COVID-19 state of emergency in late Massachusetts could also halt alfresco dining and alcohol delivery

More than a year after the COVID-19 pandemic changed life in Massachusetts, all remaining COVID-19 restrictions will be lifted in Massachusetts on Memorial Day weekend. The move left Beacon Hill lawmakers to scramble to adjust to a post-pandemic world and decide what actions taken over the past year should become permanent state law. On June 15, Governor Charlie Baker will end the formal state of emergency that has been in place in Massachusetts since March 10 of last year, meaning any pandemic-related executive orders that were put in place would expire. Democratic State Senator Diana DiZoglio is urging her fellow lawmakers to write into law two steps that were taken during the pandemic to help struggling restaurants – one that would cap fees that can be charged by third-party delivery apps. A second bill pushed by DiZoglio would extend restaurants’ ability to sell cocktails for two years. “These measures were essential in helping our small businesses stay afloat in the face of the pandemic – and remain just as essential for them now, on the road to recovery,” DiZoglio said in a press release. When Baker lifts his emergency order, special take-out drink arrangements and a 15% cap on delivery charges will also end. On August 15, 60 days later, alfresco dining in special parklets would be forced to stop. “Sixty days is not going to fix a year and a half of all the horrible things that have happened to our industry and our businesses in general,” says Chris Glionna, Managing Partner of Aquitaine. “To say nothing of the money we put into it.” Some Massachusetts restaurants invested thousands of dollars in alfresco dining knowing it would become a big part of their business. “We can’t let this end now, and I think the lawmaker understands that,” says Steve DiFillipo, Massachusetts reopening board member. “It’s a kick in the pants for us. House Speaker Ron Mariano and Senate Speaker Karen Spilka said they were looking for a full list of pandemic-era policies that may expire or change in the wake of the state’s end. Emergency., state lawmakers are planning a virtual public hearing on several bills that would make COVID-19-related electoral changes permanent, including expanding postal voting opportunities for Massachusetts voters. The Massachusetts Restaurant Association says she is working with the governor’s office and lawmakers to find a solution. Information from the Associated Press and State House News Service was used in this report

More than a year after the COVID-19 pandemic changed life in Massachusetts, all remaining COVID-19 restrictions will be lifted in Massachusetts on Memorial Day weekend.

The move left Beacon Hill lawmakers to scramble to adjust to a post-pandemic world and decide what actions taken over the past year should become permanent state law.

On June 15, Governor Charlie Baker will end the official state of emergency that has been in place in Massachusetts since March 10 of last year.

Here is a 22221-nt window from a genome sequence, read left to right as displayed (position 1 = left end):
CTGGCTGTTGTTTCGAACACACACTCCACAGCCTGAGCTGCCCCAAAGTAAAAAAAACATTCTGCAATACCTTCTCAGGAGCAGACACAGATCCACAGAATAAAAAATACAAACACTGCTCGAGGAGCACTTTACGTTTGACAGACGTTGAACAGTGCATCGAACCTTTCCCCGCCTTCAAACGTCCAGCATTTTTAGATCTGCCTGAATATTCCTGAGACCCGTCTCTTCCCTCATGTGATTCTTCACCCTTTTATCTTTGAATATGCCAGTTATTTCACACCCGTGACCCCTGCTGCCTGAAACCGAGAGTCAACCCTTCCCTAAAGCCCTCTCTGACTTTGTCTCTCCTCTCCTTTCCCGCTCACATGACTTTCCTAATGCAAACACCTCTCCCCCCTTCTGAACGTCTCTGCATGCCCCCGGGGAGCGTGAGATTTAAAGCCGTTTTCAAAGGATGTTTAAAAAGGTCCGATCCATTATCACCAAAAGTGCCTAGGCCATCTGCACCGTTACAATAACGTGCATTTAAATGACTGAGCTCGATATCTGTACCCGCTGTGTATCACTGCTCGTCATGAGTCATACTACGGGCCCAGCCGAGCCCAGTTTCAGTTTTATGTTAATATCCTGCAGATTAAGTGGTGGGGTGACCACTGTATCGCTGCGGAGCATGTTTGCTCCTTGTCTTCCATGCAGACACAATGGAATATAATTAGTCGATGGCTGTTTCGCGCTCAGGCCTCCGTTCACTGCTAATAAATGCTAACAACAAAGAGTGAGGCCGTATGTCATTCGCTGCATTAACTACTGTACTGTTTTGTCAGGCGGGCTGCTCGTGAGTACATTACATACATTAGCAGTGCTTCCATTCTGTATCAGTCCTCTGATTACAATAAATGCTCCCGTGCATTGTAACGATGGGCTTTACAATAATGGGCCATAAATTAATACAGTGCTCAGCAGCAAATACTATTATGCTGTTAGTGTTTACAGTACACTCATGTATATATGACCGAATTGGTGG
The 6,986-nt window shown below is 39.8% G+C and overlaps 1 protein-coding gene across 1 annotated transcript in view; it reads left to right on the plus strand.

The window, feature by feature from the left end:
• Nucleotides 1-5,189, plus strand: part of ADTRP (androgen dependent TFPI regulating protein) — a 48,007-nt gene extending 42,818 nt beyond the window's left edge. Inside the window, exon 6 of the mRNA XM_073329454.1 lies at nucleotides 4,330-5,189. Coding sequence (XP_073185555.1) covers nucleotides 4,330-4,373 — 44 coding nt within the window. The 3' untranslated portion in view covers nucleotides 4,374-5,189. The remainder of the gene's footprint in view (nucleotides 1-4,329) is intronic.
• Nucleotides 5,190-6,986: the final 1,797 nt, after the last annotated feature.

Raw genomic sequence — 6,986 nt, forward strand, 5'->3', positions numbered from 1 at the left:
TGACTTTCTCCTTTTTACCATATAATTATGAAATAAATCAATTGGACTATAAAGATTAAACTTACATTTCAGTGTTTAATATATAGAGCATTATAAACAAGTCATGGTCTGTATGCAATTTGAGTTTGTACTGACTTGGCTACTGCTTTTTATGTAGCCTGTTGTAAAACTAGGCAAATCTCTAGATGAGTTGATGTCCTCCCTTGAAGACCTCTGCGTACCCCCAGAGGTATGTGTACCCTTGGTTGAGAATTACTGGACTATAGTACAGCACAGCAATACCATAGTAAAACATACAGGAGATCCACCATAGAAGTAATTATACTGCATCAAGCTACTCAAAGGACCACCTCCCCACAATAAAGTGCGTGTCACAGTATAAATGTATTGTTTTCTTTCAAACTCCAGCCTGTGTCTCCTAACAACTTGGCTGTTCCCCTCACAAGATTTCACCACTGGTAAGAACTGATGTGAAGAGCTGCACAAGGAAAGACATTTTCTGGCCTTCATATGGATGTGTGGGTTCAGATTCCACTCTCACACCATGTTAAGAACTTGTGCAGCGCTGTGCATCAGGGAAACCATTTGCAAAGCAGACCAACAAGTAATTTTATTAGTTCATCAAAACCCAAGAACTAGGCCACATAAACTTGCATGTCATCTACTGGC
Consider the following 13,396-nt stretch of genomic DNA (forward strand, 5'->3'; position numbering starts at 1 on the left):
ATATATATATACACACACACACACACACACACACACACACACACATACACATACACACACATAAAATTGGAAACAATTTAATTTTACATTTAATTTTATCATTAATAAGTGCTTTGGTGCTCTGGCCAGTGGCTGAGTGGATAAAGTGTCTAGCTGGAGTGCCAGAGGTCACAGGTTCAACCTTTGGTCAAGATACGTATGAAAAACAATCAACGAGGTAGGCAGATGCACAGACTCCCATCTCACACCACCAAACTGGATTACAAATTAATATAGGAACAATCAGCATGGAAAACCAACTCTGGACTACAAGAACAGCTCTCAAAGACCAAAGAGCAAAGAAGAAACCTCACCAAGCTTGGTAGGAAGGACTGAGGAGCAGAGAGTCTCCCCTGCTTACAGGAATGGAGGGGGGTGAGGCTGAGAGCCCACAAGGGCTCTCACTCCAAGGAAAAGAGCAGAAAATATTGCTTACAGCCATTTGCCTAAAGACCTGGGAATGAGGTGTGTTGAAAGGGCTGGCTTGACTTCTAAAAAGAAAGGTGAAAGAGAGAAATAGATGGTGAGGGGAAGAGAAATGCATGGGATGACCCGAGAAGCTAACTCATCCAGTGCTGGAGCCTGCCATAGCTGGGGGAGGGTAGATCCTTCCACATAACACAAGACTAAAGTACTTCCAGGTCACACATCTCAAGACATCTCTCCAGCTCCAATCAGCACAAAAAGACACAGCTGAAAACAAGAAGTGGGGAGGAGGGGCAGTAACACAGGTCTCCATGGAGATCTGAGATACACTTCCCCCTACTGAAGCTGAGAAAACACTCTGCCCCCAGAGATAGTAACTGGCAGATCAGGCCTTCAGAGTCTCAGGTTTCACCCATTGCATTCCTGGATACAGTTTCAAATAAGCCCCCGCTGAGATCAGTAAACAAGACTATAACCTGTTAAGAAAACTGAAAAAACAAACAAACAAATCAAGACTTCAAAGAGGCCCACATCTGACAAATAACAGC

This decision means that all executive orders related to the pandemic that were put in place would expire.

Democratic State Senator Diana DiZoglio is urging her fellow lawmakers to write into law two steps that were taken during the pandemic to help struggling restaurants – one that would cap fees that can be charged by third-party delivery apps.

A second bill pushed by DiZoglio would extend restaurants’ ability to sell cocktails for two years.

“These measures were essential to help our small businesses stay afloat in the face of the pandemic – and remain just as essential for them now, on the road to recovery,” DiZoglio said in a press release.

When Baker raises his emergency order, special take-out drink arrangements and a 15% cap on delivery charges will also end.

On August 15, 60 days later, alfresco dining in special parklets would be forced to stop.

“Sixty days is not going to fix a year and a half of all the horrible things that have happened to our industry and our businesses in general,” says Chris Glionna, Managing Partner of Aquitaine. “To say nothing of the money we put into it.”

Some Massachusetts restaurants invested thousands of dollars in alfresco dining knowing it would become a big part of their business.

“We can’t let this end now, and I think the legislature understands that,” said Steve DiFillipo, Massachusetts reopening board member. “It’s a kick in the pants for us.”

Speaker of the House Ron Mariano and Speaker of the Senate Karen Spilka said they were looking for a full list of pandemic-era policies that may expire or change as a result of the end of the emergency state.

State lawmakers are planning a virtual public hearing on Wednesday on several invoices this would make electoral changes related to COVID-19 permanent, including the expansion of postal voting opportunities for Massachusetts voters.

The Massachusetts Restaurant Association says it is working with the governor’s office and lawmakers to find a solution.

Information from the Associated Press and State House News Service has been used in this report


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